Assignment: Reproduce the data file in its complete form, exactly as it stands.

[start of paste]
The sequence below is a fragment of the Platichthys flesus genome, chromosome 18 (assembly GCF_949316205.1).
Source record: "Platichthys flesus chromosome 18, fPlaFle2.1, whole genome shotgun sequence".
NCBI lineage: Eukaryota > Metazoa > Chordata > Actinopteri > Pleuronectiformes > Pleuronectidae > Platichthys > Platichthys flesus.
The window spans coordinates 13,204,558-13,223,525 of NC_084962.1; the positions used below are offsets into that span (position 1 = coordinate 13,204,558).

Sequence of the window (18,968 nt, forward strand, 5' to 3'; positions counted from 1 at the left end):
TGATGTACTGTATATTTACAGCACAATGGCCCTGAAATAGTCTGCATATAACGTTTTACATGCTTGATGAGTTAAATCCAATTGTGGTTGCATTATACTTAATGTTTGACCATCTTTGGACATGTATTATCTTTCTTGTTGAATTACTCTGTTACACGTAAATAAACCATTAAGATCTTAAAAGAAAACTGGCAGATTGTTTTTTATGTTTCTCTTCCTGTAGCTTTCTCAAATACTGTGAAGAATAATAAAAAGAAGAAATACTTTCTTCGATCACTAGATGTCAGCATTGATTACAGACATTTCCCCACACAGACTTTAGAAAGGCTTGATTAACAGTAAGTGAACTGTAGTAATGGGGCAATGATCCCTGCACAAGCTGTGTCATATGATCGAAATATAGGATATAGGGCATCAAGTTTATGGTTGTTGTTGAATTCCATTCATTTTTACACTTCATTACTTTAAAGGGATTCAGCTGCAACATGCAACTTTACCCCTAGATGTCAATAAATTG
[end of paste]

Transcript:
The sequence below is a fragment of the Platichthys flesus genome, chromosome 18 (assembly GCF_949316205.1).
Source record: "Platichthys flesus chromosome 18, fPlaFle2.1, whole genome shotgun sequence".
NCBI lineage: Eukaryota > Metazoa > Chordata > Actinopteri > Pleuronectiformes > Pleuronectidae > Platichthys > Platichthys flesus.
The window spans coordinates 13,204,558-13,223,525 of NC_084962.1; the positions used below are offsets into that span (position 1 = coordinate 13,204,558).

Sequence of the window (18,968 nt, forward strand, 5' to 3'; positions counted from 1 at the left end):
TGATGTACTGTATATTTACAGCACAATGGCCCTGAAATAGTCTGCATATAACGTTTTACATGCTTGATGAGTTAAATCCAATTGTGGTTGCATTATACTTAATGTTTGACCATCTTTGGACATGTATTATCTTTCTTGTTGAATTACTCTGTTACACGTAAATAAACCATTAAGATCTTAAAAGAAAACTGGCAGATTGTTTTTTATGTTTCTCTTCCTGTAGCTTTCTCAAATACTGTGAAGAATAATAAAAAGAAGAAATACTTTCTTCGATCACTAGATGTCAGCATTGATTACAGACATTTCCCCACACAGACTTTAGAAAGGCTTGATTAACAGTAAGTGAACTGTAGTAATGGGGCAATGATCCCTGCACAAGCTGTGTCATATGATCGAAATATAGGATATAGGGCATCAAGTTTATGGTTGTTGTTGAATTCCATTCATTTTTACACTTCATTACTTTAAAGGGATTCAGCTGCAACATGCAACTTTACCCCTAGATGTCAATAAATTG